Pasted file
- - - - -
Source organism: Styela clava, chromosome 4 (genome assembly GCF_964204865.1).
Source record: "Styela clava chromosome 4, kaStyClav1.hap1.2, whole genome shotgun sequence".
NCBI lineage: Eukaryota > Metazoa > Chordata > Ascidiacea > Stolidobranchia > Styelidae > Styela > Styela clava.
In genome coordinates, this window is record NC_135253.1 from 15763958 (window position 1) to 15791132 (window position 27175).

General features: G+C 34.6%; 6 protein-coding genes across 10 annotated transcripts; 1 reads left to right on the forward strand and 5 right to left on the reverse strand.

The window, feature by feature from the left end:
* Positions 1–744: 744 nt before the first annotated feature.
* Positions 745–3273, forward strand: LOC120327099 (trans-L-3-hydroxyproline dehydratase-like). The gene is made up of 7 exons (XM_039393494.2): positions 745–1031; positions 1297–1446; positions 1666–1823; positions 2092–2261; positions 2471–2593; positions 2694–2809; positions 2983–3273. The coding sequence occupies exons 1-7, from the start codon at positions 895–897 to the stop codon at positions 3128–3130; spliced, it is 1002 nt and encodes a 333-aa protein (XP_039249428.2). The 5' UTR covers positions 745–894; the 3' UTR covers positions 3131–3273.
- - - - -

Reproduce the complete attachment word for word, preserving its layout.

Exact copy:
Source organism: Styela clava, chromosome 4 (genome assembly GCF_964204865.1).
Source record: "Styela clava chromosome 4, kaStyClav1.hap1.2, whole genome shotgun sequence".
NCBI lineage: Eukaryota > Metazoa > Chordata > Ascidiacea > Stolidobranchia > Styelidae > Styela > Styela clava.
In genome coordinates, this window is record NC_135253.1 from 15763958 (window position 1) to 15791132 (window position 27175).

General features: G+C 34.6%; 6 protein-coding genes across 10 annotated transcripts; 1 reads left to right on the forward strand and 5 right to left on the reverse strand.

The window, feature by feature from the left end:
* Positions 1–744: 744 nt before the first annotated feature.
* Positions 745–3273, forward strand: LOC120327099 (trans-L-3-hydroxyproline dehydratase-like). The gene is made up of 7 exons (XM_039393494.2): positions 745–1031; positions 1297–1446; positions 1666–1823; positions 2092–2261; positions 2471–2593; positions 2694–2809; positions 2983–3273. The coding sequence occupies exons 1-7, from the start codon at positions 895–897 to the stop codon at positions 3128–3130; spliced, it is 1002 nt and encodes a 333-aa protein (XP_039249428.2). The 5' UTR covers positions 745–894; the 3' UTR covers positions 3131–3273.